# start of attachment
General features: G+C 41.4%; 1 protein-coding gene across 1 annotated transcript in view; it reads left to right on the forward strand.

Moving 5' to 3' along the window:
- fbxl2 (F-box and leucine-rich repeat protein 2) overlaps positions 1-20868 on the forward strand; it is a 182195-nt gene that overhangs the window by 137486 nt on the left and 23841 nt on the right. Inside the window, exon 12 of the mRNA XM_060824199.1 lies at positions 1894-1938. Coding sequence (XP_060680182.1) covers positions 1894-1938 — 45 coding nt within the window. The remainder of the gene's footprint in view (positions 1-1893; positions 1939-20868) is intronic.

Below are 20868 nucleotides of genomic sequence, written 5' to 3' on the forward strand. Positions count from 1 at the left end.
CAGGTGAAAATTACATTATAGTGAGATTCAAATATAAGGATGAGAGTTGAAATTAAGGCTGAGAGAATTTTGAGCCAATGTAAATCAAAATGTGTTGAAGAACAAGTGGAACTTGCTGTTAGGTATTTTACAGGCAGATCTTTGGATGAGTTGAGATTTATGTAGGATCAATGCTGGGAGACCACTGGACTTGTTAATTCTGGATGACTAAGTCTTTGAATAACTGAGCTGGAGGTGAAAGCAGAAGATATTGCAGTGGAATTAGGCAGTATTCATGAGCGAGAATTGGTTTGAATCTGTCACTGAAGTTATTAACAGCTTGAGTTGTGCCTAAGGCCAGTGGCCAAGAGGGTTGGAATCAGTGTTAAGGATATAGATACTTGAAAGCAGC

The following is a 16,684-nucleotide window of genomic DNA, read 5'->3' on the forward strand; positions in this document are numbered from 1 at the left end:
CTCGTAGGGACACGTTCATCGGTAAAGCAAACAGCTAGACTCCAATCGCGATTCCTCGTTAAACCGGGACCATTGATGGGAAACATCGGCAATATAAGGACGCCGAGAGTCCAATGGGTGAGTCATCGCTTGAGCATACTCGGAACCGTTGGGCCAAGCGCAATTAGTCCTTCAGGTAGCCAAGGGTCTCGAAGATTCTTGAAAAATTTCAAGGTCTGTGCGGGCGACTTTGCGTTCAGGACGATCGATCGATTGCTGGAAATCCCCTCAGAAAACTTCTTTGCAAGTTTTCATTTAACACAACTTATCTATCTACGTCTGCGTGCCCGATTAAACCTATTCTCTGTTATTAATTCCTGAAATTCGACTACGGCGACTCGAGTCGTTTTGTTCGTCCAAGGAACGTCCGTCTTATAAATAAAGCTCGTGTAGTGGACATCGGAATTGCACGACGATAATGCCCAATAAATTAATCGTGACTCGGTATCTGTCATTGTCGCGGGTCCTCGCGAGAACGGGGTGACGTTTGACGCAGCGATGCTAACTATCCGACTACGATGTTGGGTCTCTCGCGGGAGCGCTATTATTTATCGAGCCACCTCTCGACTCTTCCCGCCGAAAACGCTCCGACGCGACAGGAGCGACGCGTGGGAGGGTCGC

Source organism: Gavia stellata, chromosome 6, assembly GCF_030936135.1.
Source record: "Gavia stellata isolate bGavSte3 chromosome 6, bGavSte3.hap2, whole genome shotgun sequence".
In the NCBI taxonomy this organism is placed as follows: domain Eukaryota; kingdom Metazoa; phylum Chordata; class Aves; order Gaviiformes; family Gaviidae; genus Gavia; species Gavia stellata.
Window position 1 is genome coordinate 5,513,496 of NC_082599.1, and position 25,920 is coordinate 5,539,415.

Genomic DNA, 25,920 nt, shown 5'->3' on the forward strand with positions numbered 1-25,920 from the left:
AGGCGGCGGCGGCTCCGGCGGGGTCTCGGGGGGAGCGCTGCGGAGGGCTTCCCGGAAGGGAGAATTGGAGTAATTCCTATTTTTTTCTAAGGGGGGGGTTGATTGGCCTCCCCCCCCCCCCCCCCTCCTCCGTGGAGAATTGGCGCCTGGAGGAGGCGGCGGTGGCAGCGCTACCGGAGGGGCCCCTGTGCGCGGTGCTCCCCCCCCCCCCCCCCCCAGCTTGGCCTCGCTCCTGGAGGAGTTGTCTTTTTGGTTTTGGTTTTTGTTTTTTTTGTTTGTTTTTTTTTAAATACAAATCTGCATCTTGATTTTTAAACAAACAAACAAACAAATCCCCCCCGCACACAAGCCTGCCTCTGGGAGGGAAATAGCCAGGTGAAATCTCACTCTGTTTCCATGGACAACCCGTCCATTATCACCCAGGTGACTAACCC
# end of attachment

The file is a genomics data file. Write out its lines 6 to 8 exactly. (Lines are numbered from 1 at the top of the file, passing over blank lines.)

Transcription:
The following is a 16,684-nucleotide window of genomic DNA, read 5'->3' on the forward strand; positions in this document are numbered from 1 at the left end:
CTCGTAGGGACACGTTCATCGGTAAAGCAAACAGCTAGACTCCAATCGCGATTCCTCGTTAAACCGGGACCATTGATGGGAAACATCGGCAATATAAGGACGCCGAGAGTCCAATGGGTGAGTCATCGCTTGAGCATACTCGGAACCGTTGGGCCAAGCGCAATTAGTCCTTCAGGTAGCCAAGGGTCTCGAAGATTCTTGAAAAATTTCAAGGTCTGTGCGGGCGACTTTGCGTTCAGGACGATCGATCGATTGCTGGAAATCCCCTCAGAAAACTTCTTTGCAAGTTTTCATTTAACACAACTTATCTATCTACGTCTGCGTGCCCGATTAAACCTATTCTCTGTTATTAATTCCTGAAATTCGACTACGGCGACTCGAGTCGTTTTGTTCGTCCAAGGAACGTCCGTCTTATAAATAAAGCTCGTGTAGTGGACATCGGAATTGCACGACGATAATGCCCAATAAATTAATCGTGACTCGGTATCTGTCATTGTCGCGGGTCCTCGCGAGAACGGGGTGACGTTTGACGCAGCGATGCTAACTATCCGACTACGATGTTGGGTCTCTCGCGGGAGCGCTATTATTTATCGAGCCACCTCTCGACTCTTCCCGCCGAAAACGCTCCGACGCGACAGGAGCGACGCGTGGGAGGGTCGC

Source organism: Gavia stellata, chromosome 6, assembly GCF_030936135.1.